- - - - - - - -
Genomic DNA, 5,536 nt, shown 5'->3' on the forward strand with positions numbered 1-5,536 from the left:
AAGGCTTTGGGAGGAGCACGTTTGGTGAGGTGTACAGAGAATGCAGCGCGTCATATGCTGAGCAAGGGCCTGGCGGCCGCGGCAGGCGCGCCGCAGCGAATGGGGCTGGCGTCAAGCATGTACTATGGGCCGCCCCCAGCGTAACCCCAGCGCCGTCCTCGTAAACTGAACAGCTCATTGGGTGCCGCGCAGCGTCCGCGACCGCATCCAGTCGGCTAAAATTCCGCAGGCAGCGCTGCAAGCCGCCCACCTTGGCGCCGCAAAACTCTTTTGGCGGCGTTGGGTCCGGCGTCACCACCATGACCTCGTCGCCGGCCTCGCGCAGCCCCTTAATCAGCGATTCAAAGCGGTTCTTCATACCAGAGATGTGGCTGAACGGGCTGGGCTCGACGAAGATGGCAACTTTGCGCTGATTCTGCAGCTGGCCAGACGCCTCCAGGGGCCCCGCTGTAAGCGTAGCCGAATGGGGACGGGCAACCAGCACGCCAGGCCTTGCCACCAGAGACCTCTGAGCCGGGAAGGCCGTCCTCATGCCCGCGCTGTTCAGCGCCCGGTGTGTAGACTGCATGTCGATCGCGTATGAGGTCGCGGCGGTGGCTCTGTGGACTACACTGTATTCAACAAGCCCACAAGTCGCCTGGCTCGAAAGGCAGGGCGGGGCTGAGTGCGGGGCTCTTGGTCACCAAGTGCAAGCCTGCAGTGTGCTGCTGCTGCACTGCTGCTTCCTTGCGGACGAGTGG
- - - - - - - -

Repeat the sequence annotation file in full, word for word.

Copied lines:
Genomic DNA, 5,536 nt, shown 5'->3' on the forward strand with positions numbered 1-5,536 from the left:
AAGGCTTTGGGAGGAGCACGTTTGGTGAGGTGTACAGAGAATGCAGCGCGTCATATGCTGAGCAAGGGCCTGGCGGCCGCGGCAGGCGCGCCGCAGCGAATGGGGCTGGCGTCAAGCATGTACTATGGGCCGCCCCCAGCGTAACCCCAGCGCCGTCCTCGTAAACTGAACAGCTCATTGGGTGCCGCGCAGCGTCCGCGACCGCATCCAGTCGGCTAAAATTCCGCAGGCAGCGCTGCAAGCCGCCCACCTTGGCGCCGCAAAACTCTTTTGGCGGCGTTGGGTCCGGCGTCACCACCATGACCTCGTCGCCGGCCTCGCGCAGCCCCTTAATCAGCGATTCAAAGCGGTTCTTCATACCAGAGATGTGGCTGAACGGGCTGGGCTCGACGAAGATGGCAACTTTGCGCTGATTCTGCAGCTGGCCAGACGCCTCCAGGGGCCCCGCTGTAAGCGTAGCCGAATGGGGACGGGCAACCAGCACGCCAGGCCTTGCCACCAGAGACCTCTGAGCCGGGAAGGCCGTCCTCATGCCCGCGCTGTTCAGCGCCCGGTGTGTAGACTGCATGTCGATCGCGTATGAGGTCGCGGCGGTGGCTCTGTGGACTACACTGTATTCAACAAGCCCACAAGTCGCCTGGCTCGAAAGGCAGGGCGGGGCTGAGTGCGGGGCTCTTGGTCACCAAGTGCAAGCCTGCAGTGTGCTGCTGCTGCACTGCTGCTTCCTTGCGGACGAGTGG